Friday, June 25, 2004

Now that his site is new and improved Mr. Page takes a big swallow of the single-payer kool-aid with this story from the Atlanta Journal-Constitution

A proposal for a Medicare-like system that would give health insurance coverage to all Georgia residents would cut total health spending for the state by about $716 million annually, according to study released Monday by a consumer group.

The proposed, government-run "single-payer" plan would be financed by a combination of payroll taxes, increases in tobacco and alcohol taxes, a 1 percent sales tax and a tax on individuals, said Georgians for a Common Sense Health Plan, a group that promotes health coverage for all residents.

But all current payments by employers and individuals, including health insurance premiums and co-pays, would be eliminated under the consumer group's SecureCare program. Most families earning $75,000 or less would pay less under the proposal, said Rita Valenti, a registered nurse and former state legislator who's a founder of the Common Sense group.

"The need is growing exponentially'' for such a plan, Valenti said, citing the rising number of uninsured — 1.2 million in Georgia — and increasing health costs for consumers.

The SecureCare proposal would replace the current employer-based benefits system. "Most people realize our health care system is broken,'' Valenti said.

The study, conducted by the Virginia-based Lewin Group, a health care consulting firm, was financed by a grant from the nonprofit Healthcare Georgia Foundation, a private organization whose mission, in part, is to expand access to affordable, quality health care.

The Lewin Group has done analyses of single-payer proposals in other states, including California. No state has adopted such a plan.

Sounds like a good idea. I would like to learn more about it, but I can't.

I have Googled Georgians for a Common Sense Health Plan, Healthcare Georgia Foundation, Lewin Group, and even Rita Valenti. None of those searches revealed any sort of link to this study. No mention of the methods used or how they came up with the figure of $716 million saved with such a system. Finaly using Georgia Secure Care I was able to learn of a meeting in Atlanta where it will be discussed. "Learn the details with us" is the tagline. One should not have to drive to Atlanta to do so.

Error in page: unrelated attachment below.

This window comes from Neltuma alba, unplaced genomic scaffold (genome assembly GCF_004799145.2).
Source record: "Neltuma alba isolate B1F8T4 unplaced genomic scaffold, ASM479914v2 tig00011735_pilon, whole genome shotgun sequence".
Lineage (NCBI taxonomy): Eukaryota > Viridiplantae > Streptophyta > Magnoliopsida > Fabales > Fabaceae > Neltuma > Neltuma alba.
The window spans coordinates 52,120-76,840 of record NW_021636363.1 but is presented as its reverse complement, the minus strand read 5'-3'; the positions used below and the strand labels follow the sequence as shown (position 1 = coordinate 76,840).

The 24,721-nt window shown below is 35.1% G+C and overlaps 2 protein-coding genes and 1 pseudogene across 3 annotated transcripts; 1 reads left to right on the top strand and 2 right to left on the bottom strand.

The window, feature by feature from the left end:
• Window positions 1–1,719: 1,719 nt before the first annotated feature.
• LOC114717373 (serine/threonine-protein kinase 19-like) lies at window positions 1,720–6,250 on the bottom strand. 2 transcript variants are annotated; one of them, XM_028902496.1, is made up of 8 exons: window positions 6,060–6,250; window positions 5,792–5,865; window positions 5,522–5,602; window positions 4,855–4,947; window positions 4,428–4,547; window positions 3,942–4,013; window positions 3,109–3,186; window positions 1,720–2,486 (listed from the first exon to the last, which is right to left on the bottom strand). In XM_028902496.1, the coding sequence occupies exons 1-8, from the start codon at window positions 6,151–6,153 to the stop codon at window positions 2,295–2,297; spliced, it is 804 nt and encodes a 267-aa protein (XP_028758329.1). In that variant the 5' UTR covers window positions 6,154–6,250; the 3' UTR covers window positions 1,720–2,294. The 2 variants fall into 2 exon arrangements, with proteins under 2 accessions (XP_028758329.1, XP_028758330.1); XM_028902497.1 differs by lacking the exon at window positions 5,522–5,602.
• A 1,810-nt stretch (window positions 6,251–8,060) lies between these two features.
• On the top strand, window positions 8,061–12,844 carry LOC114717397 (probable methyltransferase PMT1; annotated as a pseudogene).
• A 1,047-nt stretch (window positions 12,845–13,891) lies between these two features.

No surprise of how it is funded:

....would be financed by a combination of payroll taxes, increases in tobacco and alcohol taxes, a 1 percent sales tax and a tax on individuals...

So they plan to use sales taxes and excise taxes to finance this. Aren't these the same taxes that are criticized for their regressive nature?

Yet another plan modeled after Medicare. The last I read and heard, physicians were starting to steer away from Medicare because of lousy reimbursement and red tape. So why are plans modeled after an unpopular system? And to turn it over to a crowd that can't balance the books, follow the rules or restrain themselves from throwing money away. They will also kick granny out of the nursing home on short notice.

Such is the beauty of federalism that the states can experiment with such plans to find out which ones work. But if put to the voters of Georgia, believeve it would suffer the same fate as the 2002 Oregon referendum.

One of the most useful things that blogs and other online resources allow us to to is "fact check" a portion of the writer's anatomy. I have tried and cannot find any facts to check about Ms. Valenti's plan. If my readers have any I would appreciate them.
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